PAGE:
A weekly electronic news briefing on African issues for the Southeast Asian community
Editor: Johan Burger
Issue 161 31 August 2018
- Africa: The 7th summit of the Forum on China-Africa Cooperation (FOCAC) is taking place in Beijing during next week. A couple of issues will probably be dealt with.
China will probably pledge even higher contributions to African countries this year. The BRI will likely be discussed at FOCAC. In addition to Kenya, Djibouti and Egypt, the scope of the initiative is expanding to include others such as Ethiopia and Tanzania. Many projects in Africa have benefitted from China’s construction capacity and financial contributions. China is also involved in the construction of industrial parks and SEZ’s in Africa. In addition, industrialisation is a priority for many African countries. During the FOCAC summit, China will make official pledges of financial and technical assistance to the manufacturing sector. It may also announce manufacturing investment deals, especially at the bilateral level, on the side. Competition with China can push the US and the UK, as well as other countries, to diversify their investment in Africa – to the benefit of African countries. Finally, the issue of debt sustainability is unlikely to appear at the forefront of the FOCAC agenda – but will be at the back of everyone’s minds, especially in light of recent concerns about Africa’s public debt. For more information, read.
CAS Analysis: During the 2015 summit in Johannesburg, President Xi Jinping pledged to build or upgrade industrial parks, provide technical assistance and build capacity for manufacturing in Africa, and to set up a China-Africa Industrial Cooperation Fund. This was to support value add at the source, to help Africa to not just export raw materials, but to expand its participation in other elements of the regional and global value chains. This would also help with job creation and import substitution, and reduce the vulnerability of African raw material exporters to global commodity price shifts. Hopefully FOCAC 2018 will give a boost to this idea. As for Africa’s participation in the BRI, it is not just the East African countries that are readying themselves to get involved, but the whole of Africa. Earlier this year, the presidents of Namibia and Zimbabwe visited China, where they discussed participation in the BRI with President Xi Jinping. Later on, President Xi stated that the whole of Africa was welcome to participate. The competition between the above-mentioned countries can indeed only be to Africa’s benefit. We have seen this week the prime minister of the UK, Theresa May, visiting various African countries for trade relations post-Brexit. As far as FDI stock was concerned, a 2017 UNCTAD World Investment Report showed that in 2015, the USA was the largest FDI investor in Africa with US$64 billion, the UK second at US$58 billion, France third at US$54 billion and China fourth at US$35 billion. Interestingly, the fifth largest FDI investor in Africa was South Africa with US$22 billion. This would probably be due to the expansion of South African food retail companies into the rest of Africa, as well as mining, financial services and logistics companies.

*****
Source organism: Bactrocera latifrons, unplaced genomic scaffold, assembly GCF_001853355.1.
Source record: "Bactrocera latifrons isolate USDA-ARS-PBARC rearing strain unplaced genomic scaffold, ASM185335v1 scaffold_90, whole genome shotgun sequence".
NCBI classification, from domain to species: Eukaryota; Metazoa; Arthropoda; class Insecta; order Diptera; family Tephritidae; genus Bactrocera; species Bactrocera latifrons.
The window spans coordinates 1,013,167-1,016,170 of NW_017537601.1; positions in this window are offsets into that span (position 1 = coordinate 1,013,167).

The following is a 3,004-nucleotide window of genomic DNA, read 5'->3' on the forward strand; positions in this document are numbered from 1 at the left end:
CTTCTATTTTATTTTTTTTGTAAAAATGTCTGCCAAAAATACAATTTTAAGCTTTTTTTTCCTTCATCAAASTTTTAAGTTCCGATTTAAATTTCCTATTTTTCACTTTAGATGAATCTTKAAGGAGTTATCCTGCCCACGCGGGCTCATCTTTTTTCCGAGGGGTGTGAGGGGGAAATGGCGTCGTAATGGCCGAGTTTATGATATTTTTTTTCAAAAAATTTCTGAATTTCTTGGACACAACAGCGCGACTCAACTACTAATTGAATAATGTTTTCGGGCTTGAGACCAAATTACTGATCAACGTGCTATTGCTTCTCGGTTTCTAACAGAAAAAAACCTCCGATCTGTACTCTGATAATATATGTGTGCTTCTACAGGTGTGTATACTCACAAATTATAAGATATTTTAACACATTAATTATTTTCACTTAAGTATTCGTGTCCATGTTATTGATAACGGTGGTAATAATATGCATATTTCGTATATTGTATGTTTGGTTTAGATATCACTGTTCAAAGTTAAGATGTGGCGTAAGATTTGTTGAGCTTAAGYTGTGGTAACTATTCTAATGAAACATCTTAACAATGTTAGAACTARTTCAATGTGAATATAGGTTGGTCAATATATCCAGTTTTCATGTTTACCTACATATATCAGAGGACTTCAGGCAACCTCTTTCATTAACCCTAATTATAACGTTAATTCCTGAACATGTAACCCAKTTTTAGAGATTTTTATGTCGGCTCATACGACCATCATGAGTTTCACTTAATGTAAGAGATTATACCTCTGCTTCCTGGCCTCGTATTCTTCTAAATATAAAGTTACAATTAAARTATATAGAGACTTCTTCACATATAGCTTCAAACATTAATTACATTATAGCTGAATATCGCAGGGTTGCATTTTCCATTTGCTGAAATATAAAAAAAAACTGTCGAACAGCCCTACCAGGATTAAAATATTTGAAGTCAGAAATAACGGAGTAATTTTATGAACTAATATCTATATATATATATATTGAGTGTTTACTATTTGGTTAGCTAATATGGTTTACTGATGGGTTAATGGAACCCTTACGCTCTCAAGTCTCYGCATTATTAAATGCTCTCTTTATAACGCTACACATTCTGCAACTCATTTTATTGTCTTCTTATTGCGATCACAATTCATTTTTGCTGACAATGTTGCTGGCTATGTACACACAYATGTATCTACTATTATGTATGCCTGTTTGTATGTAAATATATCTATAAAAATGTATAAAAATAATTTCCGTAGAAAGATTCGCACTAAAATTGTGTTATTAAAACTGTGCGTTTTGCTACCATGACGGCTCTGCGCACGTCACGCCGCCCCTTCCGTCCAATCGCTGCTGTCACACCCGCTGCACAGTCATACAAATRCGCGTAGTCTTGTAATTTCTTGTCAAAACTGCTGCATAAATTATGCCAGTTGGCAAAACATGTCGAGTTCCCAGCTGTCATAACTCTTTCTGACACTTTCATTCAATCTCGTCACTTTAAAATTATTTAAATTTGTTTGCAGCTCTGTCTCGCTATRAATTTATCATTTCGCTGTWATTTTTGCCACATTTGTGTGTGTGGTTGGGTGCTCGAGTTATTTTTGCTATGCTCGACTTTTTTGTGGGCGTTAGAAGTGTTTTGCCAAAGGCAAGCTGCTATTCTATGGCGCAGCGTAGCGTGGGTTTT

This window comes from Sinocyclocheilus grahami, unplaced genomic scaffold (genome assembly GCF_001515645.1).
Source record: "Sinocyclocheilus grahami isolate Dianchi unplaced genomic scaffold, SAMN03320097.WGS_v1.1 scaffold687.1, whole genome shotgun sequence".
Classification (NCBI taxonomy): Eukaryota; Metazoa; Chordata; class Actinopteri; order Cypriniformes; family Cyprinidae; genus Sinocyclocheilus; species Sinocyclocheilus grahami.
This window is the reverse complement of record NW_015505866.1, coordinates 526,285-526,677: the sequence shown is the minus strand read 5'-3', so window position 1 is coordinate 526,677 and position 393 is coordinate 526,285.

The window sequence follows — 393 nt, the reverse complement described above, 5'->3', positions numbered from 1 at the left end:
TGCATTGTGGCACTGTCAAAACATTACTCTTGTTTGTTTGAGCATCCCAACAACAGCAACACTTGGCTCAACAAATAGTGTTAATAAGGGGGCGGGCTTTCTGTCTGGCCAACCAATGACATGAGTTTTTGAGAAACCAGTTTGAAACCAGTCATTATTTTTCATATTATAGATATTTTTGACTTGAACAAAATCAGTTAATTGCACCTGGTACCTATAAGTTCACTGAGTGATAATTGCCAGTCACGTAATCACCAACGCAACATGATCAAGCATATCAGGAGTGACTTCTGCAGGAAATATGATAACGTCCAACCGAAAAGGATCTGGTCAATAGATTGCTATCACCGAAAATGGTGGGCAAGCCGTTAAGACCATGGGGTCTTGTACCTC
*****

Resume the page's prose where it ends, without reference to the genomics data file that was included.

- Africa: The AfDB and the UN FAO have agreed to boost joint efforts aimed at catalysing agriculture sector investments in Africa to end hunger and malnutrition and increase prosperity throughout the continent.
They have committed to raise up to US$100 million over 5 years, to support joint partnership activities. They seek to enhance the quality and impact of investment in food security, nutrition, social protection, agriculture, forestry, fisheries and rural development, helping to achieve the SDGs. Leveraging investments in agriculture, including from the private sector, is important to lift millions of people from hunger and poverty in Africa and to ensure that enough food is produced and that enough rural jobs are created for Africa's growing population. The agreement signals their joint commitment to accelerate the delivery of high-quality programmes and increased investment for PPPs in Africa's agriculture sector. This will help to achieve the vision of making agriculture a business. The aim is to improve agricultural policies, markets, infrastructure and institutions to ensure that agricultural value chains are well developed and that improved technologies are made available to reach several million farmers. For more information, read.